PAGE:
Question: "What is church culture? What contributes to the culture of a church?"

Answer: Culture is everywhere—it is in the society we live in, the schools we attend, the restaurants we keep coming back to, and the social groups we are a part of. It is even in our churches. Certain places and social movements promote certain cultures—ways of thinking, speaking, and acting. Every local church has its own set of customs, ideas, and priorities, and so every local church develops its own unique culture. It is important that Bible-believing churches create a Christ-centered culture.

Sam Chand, author of Cracking Your Church’s Culture: Seven Keys to Unleashing Vision & Inspiration, defines church culture as the “atmosphere in which the church functions. It is the prevalent attitude. It is the collage of spoken and unspoken messages” (quoted by Ronald Keener in “A church’s culture is the atmosphere in which the church functions,” 07/01/11, Author Carey Nieuwhof states that “church culture is how your church feels. It’s the atmosphere, vibe, or climate of your church experienced by members, staff, and visitors” (“A 5-Step Guide on How to Create An Amazing Church Culture,” Biblically speaking, what contributes most to the godly atmosphere of a church’s culture is how and to what extent it reflects the character of Christ (Ephesians 5:1–2; 4:22–24).

An excellent passage to get insight on how believers can contribute to a godly church culture is Romans 12. In verses 1–8, Paul instructs Roman believers to do the following:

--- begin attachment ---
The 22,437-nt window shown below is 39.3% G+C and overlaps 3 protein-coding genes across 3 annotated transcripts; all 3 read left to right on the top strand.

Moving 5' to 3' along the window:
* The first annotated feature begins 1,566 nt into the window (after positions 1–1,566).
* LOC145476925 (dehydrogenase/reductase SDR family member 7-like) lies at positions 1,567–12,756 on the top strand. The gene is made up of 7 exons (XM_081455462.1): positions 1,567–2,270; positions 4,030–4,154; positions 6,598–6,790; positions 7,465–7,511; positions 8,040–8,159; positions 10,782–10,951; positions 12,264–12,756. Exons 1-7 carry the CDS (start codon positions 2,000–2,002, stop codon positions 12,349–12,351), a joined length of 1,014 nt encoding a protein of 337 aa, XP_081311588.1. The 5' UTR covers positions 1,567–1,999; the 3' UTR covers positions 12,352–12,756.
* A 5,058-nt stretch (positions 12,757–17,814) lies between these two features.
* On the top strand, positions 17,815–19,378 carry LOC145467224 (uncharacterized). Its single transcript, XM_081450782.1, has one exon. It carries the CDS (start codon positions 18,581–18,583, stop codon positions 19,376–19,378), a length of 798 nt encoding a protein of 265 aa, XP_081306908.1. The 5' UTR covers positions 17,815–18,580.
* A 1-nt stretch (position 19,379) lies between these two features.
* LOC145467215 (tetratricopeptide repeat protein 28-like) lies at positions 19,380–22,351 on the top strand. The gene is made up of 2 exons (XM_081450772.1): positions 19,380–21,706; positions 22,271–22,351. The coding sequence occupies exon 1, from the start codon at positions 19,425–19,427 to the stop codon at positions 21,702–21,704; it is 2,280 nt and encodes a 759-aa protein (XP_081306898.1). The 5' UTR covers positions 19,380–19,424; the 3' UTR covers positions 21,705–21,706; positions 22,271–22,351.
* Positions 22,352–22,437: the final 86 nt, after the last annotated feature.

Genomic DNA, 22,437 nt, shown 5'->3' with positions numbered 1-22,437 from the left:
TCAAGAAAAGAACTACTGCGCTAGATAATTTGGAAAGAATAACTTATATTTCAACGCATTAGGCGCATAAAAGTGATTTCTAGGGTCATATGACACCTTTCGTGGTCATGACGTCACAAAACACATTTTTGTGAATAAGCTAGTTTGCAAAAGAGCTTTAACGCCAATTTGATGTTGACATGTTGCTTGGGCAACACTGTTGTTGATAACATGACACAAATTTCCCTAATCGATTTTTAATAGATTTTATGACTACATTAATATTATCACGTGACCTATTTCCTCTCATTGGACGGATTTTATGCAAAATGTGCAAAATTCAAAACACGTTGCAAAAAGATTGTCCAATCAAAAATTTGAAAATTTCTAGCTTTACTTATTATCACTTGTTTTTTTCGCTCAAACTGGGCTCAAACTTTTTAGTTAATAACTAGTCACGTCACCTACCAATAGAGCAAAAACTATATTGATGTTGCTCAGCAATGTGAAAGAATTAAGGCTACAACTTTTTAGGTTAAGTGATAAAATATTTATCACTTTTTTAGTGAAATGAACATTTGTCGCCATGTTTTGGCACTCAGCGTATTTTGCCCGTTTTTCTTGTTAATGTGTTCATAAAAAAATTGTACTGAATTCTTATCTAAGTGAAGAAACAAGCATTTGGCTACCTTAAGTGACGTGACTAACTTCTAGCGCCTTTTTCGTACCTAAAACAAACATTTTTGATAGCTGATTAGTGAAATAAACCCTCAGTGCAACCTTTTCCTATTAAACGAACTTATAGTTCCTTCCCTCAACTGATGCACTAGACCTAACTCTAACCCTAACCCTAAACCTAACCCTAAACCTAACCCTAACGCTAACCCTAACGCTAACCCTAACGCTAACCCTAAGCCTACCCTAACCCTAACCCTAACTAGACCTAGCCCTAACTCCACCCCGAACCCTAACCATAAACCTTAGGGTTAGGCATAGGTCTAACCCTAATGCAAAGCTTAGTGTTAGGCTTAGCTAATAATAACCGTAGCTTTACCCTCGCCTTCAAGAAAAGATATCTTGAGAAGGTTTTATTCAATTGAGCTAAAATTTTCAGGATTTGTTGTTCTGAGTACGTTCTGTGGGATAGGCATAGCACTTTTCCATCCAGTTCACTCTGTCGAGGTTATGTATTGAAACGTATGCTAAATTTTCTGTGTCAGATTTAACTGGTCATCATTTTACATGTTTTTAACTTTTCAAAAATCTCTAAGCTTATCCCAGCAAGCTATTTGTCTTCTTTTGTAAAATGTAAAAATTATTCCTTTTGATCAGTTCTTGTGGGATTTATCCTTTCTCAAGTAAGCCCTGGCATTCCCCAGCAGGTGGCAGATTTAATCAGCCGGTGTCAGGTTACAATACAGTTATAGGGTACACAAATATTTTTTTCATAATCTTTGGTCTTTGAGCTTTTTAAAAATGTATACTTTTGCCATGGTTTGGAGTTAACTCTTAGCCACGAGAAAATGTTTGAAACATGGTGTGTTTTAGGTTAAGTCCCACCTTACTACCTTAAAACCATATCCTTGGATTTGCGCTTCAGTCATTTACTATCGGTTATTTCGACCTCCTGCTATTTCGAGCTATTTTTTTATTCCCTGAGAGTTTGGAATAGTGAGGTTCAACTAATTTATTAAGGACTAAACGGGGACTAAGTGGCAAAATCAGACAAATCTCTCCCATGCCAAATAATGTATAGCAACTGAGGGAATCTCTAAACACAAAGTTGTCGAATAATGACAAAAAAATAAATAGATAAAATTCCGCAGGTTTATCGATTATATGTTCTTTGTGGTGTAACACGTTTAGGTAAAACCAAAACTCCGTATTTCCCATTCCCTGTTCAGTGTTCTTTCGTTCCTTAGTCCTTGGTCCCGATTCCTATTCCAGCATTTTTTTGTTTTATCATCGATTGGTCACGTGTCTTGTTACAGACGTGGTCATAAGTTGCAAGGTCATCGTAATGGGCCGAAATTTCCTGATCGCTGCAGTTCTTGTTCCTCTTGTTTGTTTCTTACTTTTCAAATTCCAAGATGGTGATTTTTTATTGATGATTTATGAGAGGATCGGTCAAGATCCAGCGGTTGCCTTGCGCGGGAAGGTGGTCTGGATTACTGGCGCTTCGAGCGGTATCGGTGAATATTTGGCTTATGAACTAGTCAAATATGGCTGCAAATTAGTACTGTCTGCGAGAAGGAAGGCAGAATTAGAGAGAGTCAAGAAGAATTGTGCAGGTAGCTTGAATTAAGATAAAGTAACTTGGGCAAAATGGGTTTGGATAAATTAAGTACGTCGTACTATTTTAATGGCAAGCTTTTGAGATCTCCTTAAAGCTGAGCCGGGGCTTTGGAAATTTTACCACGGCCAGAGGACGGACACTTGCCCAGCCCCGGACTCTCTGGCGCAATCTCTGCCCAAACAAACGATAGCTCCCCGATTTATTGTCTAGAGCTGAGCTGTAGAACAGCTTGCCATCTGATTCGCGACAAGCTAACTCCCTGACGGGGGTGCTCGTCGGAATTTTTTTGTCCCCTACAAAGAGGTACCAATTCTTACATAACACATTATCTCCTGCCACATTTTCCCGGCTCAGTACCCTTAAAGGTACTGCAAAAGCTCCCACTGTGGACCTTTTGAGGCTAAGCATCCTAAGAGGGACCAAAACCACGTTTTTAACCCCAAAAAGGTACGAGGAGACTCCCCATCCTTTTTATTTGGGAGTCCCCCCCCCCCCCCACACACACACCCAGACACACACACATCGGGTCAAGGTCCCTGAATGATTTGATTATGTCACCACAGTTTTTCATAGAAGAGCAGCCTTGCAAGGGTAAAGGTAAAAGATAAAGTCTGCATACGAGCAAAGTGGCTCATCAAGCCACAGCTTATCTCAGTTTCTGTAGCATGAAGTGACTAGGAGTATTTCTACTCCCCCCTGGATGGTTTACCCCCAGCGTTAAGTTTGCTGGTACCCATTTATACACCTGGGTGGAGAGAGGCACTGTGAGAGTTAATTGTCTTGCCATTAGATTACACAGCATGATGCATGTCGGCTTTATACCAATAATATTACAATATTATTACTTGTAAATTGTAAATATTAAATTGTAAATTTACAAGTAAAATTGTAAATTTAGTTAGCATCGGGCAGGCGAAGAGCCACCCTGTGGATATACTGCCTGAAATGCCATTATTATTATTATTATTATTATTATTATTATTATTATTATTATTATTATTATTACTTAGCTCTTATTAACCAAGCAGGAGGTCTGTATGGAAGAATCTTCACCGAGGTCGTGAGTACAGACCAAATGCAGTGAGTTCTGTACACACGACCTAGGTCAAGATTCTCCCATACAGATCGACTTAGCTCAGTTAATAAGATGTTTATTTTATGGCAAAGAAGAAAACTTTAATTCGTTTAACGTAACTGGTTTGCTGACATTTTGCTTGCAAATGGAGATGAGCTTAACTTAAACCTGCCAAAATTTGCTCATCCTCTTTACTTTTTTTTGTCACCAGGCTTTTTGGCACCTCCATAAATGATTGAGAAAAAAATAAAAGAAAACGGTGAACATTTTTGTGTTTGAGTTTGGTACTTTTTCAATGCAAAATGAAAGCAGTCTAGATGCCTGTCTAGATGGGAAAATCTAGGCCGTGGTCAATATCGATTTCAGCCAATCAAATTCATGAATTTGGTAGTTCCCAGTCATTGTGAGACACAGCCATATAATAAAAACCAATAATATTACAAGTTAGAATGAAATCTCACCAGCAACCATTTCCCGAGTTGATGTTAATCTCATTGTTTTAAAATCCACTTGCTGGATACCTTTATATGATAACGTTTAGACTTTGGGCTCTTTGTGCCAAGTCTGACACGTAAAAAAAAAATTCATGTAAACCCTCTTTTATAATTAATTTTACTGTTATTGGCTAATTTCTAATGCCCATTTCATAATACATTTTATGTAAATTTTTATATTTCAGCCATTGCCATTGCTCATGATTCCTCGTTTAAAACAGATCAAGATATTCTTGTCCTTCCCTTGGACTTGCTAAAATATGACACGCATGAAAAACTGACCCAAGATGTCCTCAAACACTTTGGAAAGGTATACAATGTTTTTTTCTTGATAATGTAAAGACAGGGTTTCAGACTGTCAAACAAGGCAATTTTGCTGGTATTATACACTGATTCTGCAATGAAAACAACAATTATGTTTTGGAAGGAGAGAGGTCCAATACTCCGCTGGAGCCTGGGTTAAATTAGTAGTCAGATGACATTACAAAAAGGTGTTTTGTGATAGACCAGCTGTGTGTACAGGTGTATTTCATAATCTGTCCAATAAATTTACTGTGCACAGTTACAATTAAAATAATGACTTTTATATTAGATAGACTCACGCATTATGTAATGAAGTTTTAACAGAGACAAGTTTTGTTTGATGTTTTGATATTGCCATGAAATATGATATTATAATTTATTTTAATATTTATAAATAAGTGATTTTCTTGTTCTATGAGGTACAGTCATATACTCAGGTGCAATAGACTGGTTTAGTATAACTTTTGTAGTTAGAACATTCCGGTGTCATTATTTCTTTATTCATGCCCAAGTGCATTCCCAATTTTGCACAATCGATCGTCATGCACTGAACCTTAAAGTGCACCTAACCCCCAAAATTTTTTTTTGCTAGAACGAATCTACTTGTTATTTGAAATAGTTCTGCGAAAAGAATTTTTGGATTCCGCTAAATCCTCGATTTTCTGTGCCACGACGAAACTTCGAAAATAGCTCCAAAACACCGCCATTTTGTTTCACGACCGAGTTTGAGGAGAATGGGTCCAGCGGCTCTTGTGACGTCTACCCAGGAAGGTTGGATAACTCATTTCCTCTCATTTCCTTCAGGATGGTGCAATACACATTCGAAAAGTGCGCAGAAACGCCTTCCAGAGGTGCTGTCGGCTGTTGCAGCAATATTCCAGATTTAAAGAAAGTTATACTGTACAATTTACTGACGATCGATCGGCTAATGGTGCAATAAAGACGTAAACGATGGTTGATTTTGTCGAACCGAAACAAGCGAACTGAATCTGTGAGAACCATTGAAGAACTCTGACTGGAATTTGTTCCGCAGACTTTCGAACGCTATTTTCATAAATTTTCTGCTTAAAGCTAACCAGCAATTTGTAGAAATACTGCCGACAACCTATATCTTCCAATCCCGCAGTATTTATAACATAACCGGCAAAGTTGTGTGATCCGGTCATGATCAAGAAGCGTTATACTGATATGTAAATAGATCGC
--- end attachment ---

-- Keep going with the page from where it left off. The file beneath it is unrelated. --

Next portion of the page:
1. Offer their bodies as a “living sacrifice” (Romans 12:1)
2. Avoid conforming to “the pattern of this world,” and instead be transformed by the renewing of their mind (Romans 12:2)
3. Be humble by thinking of themselves with “sober judgment” (Romans 12:3)
4. Put their God-given gifts to use (Romans 12:4–8)
5. Love with sincerity, “hate what is evil” and “cling to what is good” (Romans 12:9)
6. Be “devoted to one another in love” and honor others above themselves (Romans 12:10)
7. Never be “lacking in zeal” but be spiritually fervent, serving the Lord (Romans 12:11)
8. Be “joyful in hope,” “patient in affliction,” and “faithful in prayer” (Romans 12:12)
9. Share with other believers who are in need and practice hospitality (Romans 12:13)

It is especially clear how the church’s culture must differ from worldly culture in Romans 12:14–21, as believers are instructed to bless those who persecute them, rejoice with those who rejoice, mourn with those who mourn, live in harmony with each other, reject pride, “be willing to associate with people of low position,” and avoid being conceited. Paul also instructs believers to not repay anyone evil for evil, to be above reproach, to pursue living at peace with everyone, and to not take revenge. Lastly, he tells believers to “not be overcome by evil, but overcome evil with good” (verse 21).

Good questions to ask are “Does the church I attend promote a godly culture that echoes Romans 12?”; “Are believers in the church setting themselves apart from the world?”; “Do they actively use their gifts to glorify God?”; “Do they mourn with those who mourn”; and “Do they overcome evil with good?” Also important is asking, “How am I contributing to the church culture?”

Some church cultures are toxic. Church members who strive for preeminence (see 3 John 1:9), bicker, gossip, or live hypocritically are fostering a negative culture. Their church will likely be characterized by apathy, infighting, and blame-shifting. Rather than reaching the lost for Christ, they will become insular in their focus. Rather than celebrating the joy of their salvation, they will tend toward judgmentalism.

It is believers’ responsibility and joy to contribute to and promote a church culture that reflects the character of Christ. A healthy church culture thrives on giving glory to God. It shows concern for others and seeks to exhort and encourage its members through sharing the Word of God. Ultimately, believers should be shaping a Christ-centered church culture by obeying Jesus’ command to “love each other as I have loved you” (John 15:12).